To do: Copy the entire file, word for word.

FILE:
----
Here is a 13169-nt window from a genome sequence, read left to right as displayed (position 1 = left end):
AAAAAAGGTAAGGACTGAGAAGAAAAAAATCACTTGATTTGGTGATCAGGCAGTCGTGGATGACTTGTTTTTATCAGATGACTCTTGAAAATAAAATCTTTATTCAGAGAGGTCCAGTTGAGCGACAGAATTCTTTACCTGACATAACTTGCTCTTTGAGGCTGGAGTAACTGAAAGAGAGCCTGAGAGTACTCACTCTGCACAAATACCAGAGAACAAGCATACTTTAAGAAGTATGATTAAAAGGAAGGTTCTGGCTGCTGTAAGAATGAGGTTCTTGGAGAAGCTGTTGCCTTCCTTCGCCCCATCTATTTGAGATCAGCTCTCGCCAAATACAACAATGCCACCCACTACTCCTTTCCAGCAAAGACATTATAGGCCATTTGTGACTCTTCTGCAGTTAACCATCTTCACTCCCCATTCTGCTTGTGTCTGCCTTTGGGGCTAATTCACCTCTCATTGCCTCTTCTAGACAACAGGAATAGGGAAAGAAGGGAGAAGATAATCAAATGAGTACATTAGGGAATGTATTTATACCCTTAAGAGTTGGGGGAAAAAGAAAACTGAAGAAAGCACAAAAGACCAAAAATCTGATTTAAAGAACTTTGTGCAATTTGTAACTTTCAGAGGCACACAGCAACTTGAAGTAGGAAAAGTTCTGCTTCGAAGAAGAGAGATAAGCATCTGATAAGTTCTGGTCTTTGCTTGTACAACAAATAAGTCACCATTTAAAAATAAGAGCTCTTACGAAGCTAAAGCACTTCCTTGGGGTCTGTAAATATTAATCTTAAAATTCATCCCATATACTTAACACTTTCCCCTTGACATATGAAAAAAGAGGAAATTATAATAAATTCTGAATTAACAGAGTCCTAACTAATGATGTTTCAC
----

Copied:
Here is a 13169-nt window from a genome sequence, read left to right as displayed (position 1 = left end):
AAAAAAGGTAAGGACTGAGAAGAAAAAAATCACTTGATTTGGTGATCAGGCAGTCGTGGATGACTTGTTTTTATCAGATGACTCTTGAAAATAAAATCTTTATTCAGAGAGGTCCAGTTGAGCGACAGAATTCTTTACCTGACATAACTTGCTCTTTGAGGCTGGAGTAACTGAAAGAGAGCCTGAGAGTACTCACTCTGCACAAATACCAGAGAACAAGCATACTTTAAGAAGTATGATTAAAAGGAAGGTTCTGGCTGCTGTAAGAATGAGGTTCTTGGAGAAGCTGTTGCCTTCCTTCGCCCCATCTATTTGAGATCAGCTCTCGCCAAATACAACAATGCCACCCACTACTCCTTTCCAGCAAAGACATTATAGGCCATTTGTGACTCTTCTGCAGTTAACCATCTTCACTCCCCATTCTGCTTGTGTCTGCCTTTGGGGCTAATTCACCTCTCATTGCCTCTTCTAGACAACAGGAATAGGGAAAGAAGGGAGAAGATAATCAAATGAGTACATTAGGGAATGTATTTATACCCTTAAGAGTTGGGGGAAAAAGAAAACTGAAGAAAGCACAAAAGACCAAAAATCTGATTTAAAGAACTTTGTGCAATTTGTAACTTTCAGAGGCACACAGCAACTTGAAGTAGGAAAAGTTCTGCTTCGAAGAAGAGAGATAAGCATCTGATAAGTTCTGGTCTTTGCTTGTACAACAAATAAGTCACCATTTAAAAATAAGAGCTCTTACGAAGCTAAAGCACTTCCTTGGGGTCTGTAAATATTAATCTTAAAATTCATCCCATATACTTAACACTTTCCCCTTGACATATGAAAAAAGAGGAAATTATAATAAATTCTGAATTAACAGAGTCCTAACTAATGATGTTTCAC